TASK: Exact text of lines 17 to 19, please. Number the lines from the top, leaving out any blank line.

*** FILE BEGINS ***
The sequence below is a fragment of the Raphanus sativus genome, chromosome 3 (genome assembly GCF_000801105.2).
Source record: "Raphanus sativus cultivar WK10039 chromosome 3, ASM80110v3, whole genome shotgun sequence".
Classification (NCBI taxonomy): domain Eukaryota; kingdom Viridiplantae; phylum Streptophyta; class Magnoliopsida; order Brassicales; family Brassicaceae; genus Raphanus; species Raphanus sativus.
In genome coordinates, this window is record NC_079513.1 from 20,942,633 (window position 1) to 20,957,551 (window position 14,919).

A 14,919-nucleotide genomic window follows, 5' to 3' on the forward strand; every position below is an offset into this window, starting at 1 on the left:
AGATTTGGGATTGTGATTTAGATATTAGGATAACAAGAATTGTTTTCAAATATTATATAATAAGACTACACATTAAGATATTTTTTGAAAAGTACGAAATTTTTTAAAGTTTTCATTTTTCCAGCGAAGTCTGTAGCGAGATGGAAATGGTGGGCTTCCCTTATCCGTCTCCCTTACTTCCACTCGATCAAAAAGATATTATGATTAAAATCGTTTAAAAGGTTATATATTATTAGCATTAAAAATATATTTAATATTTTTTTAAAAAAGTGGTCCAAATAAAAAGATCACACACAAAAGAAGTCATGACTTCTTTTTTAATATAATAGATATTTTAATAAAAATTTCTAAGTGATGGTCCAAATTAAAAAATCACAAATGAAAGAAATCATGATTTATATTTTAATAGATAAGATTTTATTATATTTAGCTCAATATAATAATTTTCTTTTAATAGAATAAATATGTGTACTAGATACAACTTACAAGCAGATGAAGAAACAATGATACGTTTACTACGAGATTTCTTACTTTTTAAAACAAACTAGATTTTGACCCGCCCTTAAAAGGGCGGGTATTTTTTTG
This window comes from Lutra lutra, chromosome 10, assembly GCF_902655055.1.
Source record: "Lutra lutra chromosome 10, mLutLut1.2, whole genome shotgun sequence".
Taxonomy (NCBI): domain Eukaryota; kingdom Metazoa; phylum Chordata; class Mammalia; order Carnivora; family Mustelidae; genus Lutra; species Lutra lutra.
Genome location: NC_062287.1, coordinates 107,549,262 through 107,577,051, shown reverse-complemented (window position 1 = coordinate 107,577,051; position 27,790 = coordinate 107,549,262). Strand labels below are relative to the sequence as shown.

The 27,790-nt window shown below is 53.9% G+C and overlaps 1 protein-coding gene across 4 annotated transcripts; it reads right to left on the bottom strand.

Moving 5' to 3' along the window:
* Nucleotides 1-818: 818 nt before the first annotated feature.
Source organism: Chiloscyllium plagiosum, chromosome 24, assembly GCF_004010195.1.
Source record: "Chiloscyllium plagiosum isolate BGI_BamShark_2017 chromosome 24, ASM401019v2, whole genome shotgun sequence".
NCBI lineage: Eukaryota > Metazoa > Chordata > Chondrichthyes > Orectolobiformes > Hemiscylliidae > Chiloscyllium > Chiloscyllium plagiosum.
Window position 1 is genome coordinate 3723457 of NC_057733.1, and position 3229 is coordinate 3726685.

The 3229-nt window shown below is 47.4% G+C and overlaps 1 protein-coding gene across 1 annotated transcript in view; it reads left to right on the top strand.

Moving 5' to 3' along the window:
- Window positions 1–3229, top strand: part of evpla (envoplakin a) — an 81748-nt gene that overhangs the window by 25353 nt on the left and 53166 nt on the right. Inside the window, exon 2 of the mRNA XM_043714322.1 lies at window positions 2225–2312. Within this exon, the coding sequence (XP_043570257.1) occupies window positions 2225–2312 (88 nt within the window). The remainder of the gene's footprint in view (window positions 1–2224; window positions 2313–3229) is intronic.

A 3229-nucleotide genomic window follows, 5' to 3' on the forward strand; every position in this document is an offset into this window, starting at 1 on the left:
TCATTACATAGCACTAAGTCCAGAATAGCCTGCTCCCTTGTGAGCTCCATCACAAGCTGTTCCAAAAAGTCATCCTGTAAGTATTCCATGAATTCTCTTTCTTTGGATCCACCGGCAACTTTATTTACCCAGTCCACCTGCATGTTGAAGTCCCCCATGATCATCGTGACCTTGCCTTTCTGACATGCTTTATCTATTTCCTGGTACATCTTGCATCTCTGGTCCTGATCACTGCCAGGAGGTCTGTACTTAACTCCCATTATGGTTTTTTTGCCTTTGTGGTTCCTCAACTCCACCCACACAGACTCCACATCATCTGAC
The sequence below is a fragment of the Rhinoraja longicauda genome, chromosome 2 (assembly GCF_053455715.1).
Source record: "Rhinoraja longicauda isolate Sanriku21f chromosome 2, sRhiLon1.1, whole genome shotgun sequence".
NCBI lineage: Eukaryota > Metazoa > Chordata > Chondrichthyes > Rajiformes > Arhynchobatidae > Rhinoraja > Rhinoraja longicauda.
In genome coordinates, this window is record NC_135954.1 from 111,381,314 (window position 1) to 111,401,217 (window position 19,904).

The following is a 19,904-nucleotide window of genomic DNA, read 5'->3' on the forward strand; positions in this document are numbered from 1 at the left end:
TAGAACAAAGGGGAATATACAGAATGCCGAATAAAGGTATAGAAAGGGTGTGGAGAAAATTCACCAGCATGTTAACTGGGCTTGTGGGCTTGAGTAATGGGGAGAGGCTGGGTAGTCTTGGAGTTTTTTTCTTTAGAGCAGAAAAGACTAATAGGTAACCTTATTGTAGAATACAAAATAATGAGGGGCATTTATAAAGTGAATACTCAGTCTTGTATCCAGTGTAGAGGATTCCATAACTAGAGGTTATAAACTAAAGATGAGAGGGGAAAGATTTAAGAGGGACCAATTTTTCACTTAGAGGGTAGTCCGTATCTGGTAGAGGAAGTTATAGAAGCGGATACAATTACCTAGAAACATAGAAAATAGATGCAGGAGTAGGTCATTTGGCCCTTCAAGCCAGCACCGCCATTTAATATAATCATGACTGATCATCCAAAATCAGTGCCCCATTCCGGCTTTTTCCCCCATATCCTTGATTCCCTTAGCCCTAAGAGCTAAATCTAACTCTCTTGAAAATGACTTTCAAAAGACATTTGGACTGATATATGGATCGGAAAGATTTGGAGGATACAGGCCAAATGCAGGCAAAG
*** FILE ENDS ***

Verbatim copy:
Window position 1 is genome coordinate 3723457 of NC_057733.1, and position 3229 is coordinate 3726685.

The 3229-nt window shown below is 47.4% G+C and overlaps 1 protein-coding gene across 1 annotated transcript in view; it reads left to right on the top strand.

Moving 5' to 3' along the window: